How ‘MVP’ spotlights the connections between military vets and retired athletes

Two men in "MVP."
Mo McRae, left, and Nate Boyer in “MVP.”
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Nate Boyer and Jay Glazer have developed the type of relationship where one friend can come home to the surprise of having the other directing a full-blown movie production in their house without their knowledge.

“I walk into my house one day... He basically broke into my house and started filming. It was basically transformed. There was a whole bunch of people in there,’” said Glazer. “It was not like a little thing, [it was] an entire movie set.”

The Fox Sports National Football League reporter-analyst-insider had approved the shoot, but he was just not exactly sure when it would be happening. The location is key for the film, titled “MVP,” because it’s where Glazer and Boyer began to form the idea for the unique outreach program of the same name.


“Beyond him unwillingly opening his home — he did say we could do it — you see Unbreakable Performance Center, Jay’s gym, in the movie,” says Boyer, a former Green Beret and Seattle Seahawk who was also in the spotlight for his friendship with quarterback Colin Kaepernick. It was Boyer who advised him to kneel during the national anthem in protest of police brutality.

“The reason we filmed [at the gym] — partially because Jay is generous and let us film there — but also because that’s where MVP became MVP.”

The fact that it was Colin Kaepernick and the San Francisco 49ers only made the situation worse.

Sept. 17, 2018

MVP in this case refers to Merging Vets & Players, an organization that unites military veterans and former athletes to not only train at the gym but also to talk about shared mentalities, experiences and troubles that could result from assimilating back into — as Glazer puts it — “a less chaotic” life.

MVP was founded in 2015 by Glazer and Boyer, and the film “MVP,” directed by and starring Boyer, hopes to bring attention to the struggles both groups face and the outreach presented by the organization.

“MVP” the film is inspired by actual events, is executive produced by Sylvester Stallone and co-stars Glazer, Mo McRae, Talia Jackson, Christina Ochoa and Dina Shihabi. It tells the story of a retiring athlete (McRae) having a hard time with his new nonathletic lifestyle who stumbles into a homeless former soldier (Boyer) with post-traumatic stress disorder. They bond over shared mentalities and decide to bring their worlds together.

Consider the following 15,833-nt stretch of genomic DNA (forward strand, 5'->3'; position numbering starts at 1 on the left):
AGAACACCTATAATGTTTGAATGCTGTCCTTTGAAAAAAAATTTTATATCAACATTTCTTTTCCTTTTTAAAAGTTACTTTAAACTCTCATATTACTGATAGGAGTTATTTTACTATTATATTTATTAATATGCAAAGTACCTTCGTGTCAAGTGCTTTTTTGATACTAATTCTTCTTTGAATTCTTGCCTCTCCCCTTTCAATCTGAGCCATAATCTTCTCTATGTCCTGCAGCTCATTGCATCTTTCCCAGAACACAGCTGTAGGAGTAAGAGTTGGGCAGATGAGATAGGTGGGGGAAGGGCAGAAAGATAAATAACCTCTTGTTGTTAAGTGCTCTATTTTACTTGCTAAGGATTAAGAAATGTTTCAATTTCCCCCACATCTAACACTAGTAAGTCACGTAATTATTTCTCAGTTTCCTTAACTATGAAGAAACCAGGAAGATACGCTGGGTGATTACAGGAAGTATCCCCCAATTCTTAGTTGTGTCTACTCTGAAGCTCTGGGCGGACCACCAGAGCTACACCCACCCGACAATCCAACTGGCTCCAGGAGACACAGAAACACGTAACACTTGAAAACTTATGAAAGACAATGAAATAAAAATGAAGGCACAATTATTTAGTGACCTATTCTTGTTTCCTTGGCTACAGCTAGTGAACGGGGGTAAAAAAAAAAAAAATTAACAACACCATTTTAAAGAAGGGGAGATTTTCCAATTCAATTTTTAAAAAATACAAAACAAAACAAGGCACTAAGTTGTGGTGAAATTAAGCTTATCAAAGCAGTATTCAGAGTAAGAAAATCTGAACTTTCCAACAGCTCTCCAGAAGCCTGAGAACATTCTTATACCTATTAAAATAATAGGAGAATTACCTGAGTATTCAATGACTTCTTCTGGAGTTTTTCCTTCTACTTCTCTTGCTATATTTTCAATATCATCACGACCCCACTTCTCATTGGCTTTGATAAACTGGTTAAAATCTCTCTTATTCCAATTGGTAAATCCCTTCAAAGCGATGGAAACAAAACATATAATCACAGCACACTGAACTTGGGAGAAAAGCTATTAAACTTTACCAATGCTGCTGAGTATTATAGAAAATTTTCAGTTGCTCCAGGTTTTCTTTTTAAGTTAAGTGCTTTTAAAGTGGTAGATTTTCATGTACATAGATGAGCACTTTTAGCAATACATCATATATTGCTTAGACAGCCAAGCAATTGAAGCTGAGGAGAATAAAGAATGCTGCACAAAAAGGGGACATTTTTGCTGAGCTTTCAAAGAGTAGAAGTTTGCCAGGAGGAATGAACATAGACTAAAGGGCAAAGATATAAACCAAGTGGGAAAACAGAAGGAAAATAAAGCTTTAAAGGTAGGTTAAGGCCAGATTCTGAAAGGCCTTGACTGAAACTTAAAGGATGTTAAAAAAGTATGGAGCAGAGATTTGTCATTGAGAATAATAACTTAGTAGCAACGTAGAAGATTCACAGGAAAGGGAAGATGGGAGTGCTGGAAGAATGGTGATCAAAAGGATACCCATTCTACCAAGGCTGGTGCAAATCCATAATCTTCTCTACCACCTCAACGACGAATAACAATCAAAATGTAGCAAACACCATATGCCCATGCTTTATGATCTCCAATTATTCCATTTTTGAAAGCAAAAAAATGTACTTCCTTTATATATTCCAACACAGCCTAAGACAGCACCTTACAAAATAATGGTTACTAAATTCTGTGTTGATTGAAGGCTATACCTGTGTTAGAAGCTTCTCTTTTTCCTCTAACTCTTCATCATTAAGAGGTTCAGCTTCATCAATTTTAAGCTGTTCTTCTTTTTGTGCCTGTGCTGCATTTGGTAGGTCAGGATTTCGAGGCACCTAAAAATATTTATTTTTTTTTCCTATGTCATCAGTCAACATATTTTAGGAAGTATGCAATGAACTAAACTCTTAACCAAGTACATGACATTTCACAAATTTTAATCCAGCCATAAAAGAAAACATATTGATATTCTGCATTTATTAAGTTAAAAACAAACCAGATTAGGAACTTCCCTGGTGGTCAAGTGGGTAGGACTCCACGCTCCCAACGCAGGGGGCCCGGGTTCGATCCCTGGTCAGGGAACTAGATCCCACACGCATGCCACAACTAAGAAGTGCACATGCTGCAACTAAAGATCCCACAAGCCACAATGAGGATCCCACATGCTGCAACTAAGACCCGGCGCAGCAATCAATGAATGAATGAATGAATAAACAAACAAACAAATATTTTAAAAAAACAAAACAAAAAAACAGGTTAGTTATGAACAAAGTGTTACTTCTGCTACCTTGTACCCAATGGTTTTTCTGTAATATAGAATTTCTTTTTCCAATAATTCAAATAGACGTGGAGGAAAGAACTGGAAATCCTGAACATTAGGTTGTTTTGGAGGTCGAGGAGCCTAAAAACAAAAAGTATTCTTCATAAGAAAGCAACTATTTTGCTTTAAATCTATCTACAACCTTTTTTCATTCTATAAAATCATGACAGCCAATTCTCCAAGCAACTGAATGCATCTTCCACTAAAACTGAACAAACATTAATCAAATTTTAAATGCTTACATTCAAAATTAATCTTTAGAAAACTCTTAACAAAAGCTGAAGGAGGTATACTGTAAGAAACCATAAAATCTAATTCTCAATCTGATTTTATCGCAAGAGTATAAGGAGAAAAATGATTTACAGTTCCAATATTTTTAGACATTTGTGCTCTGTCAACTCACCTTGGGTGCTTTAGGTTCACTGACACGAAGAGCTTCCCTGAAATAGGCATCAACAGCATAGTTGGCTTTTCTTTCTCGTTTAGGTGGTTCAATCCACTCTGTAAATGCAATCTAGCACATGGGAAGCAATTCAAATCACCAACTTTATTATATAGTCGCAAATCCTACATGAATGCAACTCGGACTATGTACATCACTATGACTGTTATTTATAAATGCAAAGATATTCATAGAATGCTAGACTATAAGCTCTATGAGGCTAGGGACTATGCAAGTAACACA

In addition to screening tonight in 35 premiere markets, the GNC Live Well Foundation will sponsor a film screening benefit tour featuring Boyer along with local veterans and athletes to take place throughout the 2022-23 NFL season. Despite the popularity of streaming platforms, which are a possibility in the future, Boyer pushed to have the film released theatrically because “it just hits different” when you watch it in a shared space.


We caught up with Boyer and a very busy Glazer (it was the first week of the NFL season) ahead of the picture’s release to chat about the people the film portrays, the filmmaking experience for the movie-making novices and the real purpose of the movie.

How was the filmmaking process for you both?

Jay Glazer: That’s a Nate question.

Nate Boyer: I don’t know what I’m doing. If you have good people around you that you trust, and you build a badass team, then people will figure it out. That’s how this thing happened. It was super collaborative. We had no money, but it doesn’t look and feel like it, because everybody just bought in because of the mission of MVP. They know what it does and who it speaks to and who it helps, so that was the biggest part of it.

I studied it as much as I could, and I’ve produced some things. Our [cinematographer], Logan Fulton, was the only department head that wasn’t a veteran. He’s incredible, and he’s the one who recognized that. Everybody else were veterans [or former athletes].